We might say that Quinn was a Christmas person from birth, until death. He was born—we are not sure the date—in December 1889, and died on Christmas Eve, 1969. Upon serving in WWI, he became a government lawyer who also wrote for the pulps. As with Derleth, he went the detective route, creating the sleuthing Jules de Grandin—the surname coming from Quinn’s own middle name—and penned horror work suggestive of Maupassant. These early efforts immediately following from the Great War were vertiginous, disorienting, what might be termed, several decades later, the reading version of a bad trip, man. There was no shortage of Quinn material, as he composed more than 500 short stories, while launching trade magazines and disseminating his legal advice.
We have to keep in mind that for quite a while, weird fiction, as well as science fiction, was viewed as the remit of the plebian, the knuckle-dragger, the sort of adult who still rode a bike with baseball cards stuck in the spokes. The irony is that the best of this material, from this era, numbers among the most imaginative literature ever produced in this country. Arkham House was tough to beat for straight-up invention. Reading the best of Quinn and the Arkham writers, you have the feeling that anyone could do so-called social realism—yawn—but the siring of worlds, which in effect is what this form of writing was—not that it was limited to a single or prevailing form—was where the rubber of genius met the sweet, sun-glazed asphalt of, well, the road. Which brings us to Roads, Quinn’s first full-scale book.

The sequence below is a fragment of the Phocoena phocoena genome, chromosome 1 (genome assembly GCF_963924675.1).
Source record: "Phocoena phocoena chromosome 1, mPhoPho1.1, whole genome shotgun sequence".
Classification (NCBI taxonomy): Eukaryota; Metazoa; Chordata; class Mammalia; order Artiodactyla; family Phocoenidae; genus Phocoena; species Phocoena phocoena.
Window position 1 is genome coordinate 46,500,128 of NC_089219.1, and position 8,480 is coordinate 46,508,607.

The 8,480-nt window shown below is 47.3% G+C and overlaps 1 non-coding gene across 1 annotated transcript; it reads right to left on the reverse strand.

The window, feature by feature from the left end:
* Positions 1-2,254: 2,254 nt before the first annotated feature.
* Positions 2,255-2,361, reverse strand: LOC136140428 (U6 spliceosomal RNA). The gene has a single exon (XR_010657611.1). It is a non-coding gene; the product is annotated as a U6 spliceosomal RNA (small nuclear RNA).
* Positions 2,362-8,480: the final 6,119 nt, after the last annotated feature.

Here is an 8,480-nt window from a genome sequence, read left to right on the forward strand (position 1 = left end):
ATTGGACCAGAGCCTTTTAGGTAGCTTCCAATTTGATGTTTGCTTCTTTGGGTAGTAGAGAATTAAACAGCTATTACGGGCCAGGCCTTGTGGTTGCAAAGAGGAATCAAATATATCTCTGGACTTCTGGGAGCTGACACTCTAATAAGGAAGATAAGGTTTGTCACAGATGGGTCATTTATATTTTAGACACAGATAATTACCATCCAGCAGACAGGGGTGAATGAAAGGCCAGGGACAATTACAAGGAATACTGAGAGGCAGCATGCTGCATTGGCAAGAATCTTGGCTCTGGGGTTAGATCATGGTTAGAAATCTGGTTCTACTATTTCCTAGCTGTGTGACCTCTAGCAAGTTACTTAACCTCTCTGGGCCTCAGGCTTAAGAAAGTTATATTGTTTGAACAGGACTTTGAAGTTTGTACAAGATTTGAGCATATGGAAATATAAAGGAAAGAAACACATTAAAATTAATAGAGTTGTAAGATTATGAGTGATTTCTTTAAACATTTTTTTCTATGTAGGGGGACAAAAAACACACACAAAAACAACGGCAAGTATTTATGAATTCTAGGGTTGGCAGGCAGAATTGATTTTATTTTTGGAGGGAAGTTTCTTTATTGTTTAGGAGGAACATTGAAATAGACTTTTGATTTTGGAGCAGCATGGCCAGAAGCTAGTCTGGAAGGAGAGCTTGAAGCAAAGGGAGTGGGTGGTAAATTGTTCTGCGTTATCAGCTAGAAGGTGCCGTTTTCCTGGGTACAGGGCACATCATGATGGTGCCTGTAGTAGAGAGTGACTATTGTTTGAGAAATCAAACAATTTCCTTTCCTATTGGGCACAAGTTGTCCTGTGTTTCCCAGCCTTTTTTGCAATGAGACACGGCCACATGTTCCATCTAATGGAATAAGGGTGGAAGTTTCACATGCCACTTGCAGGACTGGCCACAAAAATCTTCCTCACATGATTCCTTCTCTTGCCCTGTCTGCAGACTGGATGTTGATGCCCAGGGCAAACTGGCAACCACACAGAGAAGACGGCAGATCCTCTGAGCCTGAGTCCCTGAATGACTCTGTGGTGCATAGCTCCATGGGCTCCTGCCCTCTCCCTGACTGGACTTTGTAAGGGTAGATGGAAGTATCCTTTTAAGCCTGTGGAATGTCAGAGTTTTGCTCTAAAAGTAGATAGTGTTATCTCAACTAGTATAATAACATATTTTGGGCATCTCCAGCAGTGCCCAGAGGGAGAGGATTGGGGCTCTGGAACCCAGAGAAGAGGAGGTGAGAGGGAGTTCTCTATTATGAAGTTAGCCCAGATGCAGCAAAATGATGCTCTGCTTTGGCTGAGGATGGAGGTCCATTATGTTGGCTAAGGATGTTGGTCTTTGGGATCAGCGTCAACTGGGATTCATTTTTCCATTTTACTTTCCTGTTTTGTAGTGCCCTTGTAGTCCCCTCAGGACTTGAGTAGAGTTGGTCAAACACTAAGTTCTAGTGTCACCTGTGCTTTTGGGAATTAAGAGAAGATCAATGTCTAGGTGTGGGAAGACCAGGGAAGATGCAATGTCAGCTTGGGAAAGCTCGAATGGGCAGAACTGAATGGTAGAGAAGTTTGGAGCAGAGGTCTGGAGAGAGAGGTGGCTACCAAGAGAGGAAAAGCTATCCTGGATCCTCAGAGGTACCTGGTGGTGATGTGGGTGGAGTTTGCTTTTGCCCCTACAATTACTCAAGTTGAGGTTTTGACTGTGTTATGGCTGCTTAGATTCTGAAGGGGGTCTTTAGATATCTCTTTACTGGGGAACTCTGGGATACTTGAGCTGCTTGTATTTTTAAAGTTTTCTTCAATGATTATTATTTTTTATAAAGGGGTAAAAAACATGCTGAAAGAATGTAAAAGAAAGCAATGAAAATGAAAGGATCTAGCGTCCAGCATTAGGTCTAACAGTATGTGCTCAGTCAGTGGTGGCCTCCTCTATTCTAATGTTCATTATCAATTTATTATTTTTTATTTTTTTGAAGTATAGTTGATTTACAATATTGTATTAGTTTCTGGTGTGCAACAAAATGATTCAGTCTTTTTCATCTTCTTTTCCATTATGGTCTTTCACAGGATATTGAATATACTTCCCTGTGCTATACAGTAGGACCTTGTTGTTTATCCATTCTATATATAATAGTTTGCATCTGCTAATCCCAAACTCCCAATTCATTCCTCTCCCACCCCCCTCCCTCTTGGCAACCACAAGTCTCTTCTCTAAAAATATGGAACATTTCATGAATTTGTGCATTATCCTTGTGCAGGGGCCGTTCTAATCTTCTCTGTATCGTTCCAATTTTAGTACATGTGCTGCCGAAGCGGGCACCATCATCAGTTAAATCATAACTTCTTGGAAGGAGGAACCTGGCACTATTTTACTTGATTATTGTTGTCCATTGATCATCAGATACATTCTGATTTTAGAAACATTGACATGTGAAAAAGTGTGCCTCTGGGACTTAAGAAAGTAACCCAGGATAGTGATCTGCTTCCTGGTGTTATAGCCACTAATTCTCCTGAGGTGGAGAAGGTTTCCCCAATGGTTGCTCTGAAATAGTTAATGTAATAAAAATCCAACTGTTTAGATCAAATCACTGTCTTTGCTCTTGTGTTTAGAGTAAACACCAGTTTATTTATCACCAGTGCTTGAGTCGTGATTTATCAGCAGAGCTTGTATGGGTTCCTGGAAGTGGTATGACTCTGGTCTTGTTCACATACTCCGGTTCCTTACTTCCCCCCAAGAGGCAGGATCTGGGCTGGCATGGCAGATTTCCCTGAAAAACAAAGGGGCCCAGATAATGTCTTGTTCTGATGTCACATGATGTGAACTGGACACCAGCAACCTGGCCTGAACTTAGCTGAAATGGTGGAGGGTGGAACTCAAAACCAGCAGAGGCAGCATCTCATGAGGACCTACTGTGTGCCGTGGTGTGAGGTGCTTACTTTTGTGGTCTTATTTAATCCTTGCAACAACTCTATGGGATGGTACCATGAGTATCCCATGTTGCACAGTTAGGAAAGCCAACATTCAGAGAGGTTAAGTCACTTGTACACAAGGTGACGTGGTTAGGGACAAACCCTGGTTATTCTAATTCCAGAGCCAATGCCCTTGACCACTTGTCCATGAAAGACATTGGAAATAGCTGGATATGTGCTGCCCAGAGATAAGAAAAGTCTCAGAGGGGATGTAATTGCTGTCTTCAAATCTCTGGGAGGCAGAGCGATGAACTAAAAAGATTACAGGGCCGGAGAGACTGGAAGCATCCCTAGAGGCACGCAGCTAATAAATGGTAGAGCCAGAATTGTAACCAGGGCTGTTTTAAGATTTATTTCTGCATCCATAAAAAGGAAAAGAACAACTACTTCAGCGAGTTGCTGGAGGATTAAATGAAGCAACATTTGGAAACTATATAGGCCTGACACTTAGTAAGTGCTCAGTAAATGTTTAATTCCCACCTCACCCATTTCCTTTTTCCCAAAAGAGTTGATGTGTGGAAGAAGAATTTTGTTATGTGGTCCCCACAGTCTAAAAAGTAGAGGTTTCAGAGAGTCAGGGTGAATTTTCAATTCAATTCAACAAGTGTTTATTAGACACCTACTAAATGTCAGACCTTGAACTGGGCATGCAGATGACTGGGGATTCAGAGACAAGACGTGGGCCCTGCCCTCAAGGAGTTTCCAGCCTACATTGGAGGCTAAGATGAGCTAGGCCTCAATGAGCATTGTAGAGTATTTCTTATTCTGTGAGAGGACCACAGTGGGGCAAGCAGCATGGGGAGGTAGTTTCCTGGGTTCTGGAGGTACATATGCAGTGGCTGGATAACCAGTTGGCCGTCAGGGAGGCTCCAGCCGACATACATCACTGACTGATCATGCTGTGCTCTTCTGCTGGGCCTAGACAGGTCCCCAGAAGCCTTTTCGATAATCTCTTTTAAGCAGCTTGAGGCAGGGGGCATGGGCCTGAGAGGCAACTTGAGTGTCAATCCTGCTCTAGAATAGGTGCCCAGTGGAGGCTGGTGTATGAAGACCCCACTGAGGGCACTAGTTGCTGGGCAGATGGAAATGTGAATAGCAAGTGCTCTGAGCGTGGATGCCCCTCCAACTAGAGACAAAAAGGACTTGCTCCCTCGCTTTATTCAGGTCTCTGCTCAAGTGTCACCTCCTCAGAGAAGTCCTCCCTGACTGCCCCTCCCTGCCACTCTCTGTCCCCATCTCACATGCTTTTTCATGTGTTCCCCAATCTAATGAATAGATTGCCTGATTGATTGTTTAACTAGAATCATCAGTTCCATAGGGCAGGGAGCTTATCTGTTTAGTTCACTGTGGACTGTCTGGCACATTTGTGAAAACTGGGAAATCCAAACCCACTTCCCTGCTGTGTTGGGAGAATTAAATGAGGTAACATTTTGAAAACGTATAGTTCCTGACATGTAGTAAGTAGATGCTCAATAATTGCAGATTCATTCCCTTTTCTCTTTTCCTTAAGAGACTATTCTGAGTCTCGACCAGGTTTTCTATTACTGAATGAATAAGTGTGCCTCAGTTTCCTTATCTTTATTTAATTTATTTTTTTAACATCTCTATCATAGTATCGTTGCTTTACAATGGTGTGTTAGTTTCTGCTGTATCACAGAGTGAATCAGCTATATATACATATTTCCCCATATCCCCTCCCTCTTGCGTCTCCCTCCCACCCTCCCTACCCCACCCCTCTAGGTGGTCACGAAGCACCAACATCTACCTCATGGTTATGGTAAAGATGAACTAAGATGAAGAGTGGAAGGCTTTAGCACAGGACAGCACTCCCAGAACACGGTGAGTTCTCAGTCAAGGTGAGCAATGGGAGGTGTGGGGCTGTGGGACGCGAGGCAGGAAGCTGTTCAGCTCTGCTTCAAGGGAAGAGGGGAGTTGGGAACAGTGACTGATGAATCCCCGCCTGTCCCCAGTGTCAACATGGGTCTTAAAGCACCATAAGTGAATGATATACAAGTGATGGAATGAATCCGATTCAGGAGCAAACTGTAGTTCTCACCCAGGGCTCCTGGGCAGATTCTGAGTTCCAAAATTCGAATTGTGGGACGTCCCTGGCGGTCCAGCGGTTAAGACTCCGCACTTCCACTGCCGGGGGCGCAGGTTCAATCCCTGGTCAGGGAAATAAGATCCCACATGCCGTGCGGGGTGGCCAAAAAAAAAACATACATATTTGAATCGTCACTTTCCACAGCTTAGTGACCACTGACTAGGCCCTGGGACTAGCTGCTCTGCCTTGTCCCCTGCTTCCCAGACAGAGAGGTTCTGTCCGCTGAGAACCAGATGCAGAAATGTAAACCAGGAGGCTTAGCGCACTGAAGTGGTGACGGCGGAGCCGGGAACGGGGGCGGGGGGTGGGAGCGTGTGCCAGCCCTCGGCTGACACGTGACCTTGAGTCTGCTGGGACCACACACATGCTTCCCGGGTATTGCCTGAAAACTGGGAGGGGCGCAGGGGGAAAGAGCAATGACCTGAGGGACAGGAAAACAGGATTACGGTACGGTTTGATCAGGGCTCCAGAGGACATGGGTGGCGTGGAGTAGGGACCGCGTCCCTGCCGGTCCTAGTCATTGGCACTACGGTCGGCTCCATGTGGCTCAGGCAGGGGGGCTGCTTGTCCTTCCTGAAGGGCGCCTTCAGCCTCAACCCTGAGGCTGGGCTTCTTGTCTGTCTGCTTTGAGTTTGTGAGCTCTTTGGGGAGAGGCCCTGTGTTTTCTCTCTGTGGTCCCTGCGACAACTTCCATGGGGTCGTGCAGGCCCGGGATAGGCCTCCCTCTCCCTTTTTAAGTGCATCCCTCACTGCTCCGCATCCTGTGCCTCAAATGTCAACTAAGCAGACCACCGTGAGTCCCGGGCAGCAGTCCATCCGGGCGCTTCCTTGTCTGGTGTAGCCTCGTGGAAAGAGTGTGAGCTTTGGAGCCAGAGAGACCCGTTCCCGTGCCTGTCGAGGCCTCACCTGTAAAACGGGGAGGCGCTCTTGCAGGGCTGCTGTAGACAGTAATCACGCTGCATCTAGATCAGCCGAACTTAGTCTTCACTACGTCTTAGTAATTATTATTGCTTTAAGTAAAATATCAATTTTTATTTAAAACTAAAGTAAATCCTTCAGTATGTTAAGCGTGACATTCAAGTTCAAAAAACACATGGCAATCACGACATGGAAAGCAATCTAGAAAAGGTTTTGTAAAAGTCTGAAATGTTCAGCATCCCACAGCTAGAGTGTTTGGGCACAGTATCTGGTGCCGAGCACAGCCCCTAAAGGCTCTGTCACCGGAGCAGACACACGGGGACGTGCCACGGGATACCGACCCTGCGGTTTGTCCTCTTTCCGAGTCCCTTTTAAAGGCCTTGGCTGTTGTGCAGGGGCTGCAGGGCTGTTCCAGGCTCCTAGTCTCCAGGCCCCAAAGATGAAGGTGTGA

It was also Arkham House’s first illustrated title, Virgil Finlay’s pen and ink drawings reminiscent, with their fine-grain filigree and cross-hatching, of the sketches Van Gogh would make in the margins of his letters to brother Theo. Roads had already appeared in Weird Tales Magazine way back in January 1938. The decade-long gap was such, and magazines disposable enough—there were, of course, no digital records—that Quinn’s origin tale for Santa Claus would have been new to any prospective reader at the tale end of the 1940s.
Weird fiction—which this decidedly, gloriously, is—didn’t have to be set in space, or involve ghosts. The dead needn’t come back to life. The invention quota had to be high, and the material could never make allowances for itself. That is, there would be no disclaimers that you needed to accept a certain set of rules divorced from the reality we know, as that would undercut the potency. That’s the trick with weird fiction: the writer treats his subject as the way things are, a given, no questions asked. As you read, you start to think that maybe this is how things are, only we’re not cognizant of that in our daily lives, that maybe our modes of perception are failing us. Weird fiction instructs that there are all kinds of ways to see the world, and, frankly, the way any of us see the world is probably not anywhere close to what the world actually is. So try this on.
The weird fiction writers pulled off quite the paradox. The prose tends to be very plummy. Plummy trending to purple. And yet, it’s never pretentious. I like that kind of legerdemain, which dovetails, often, with the magic—though wonder might be a better word—central to the various fictional constructions.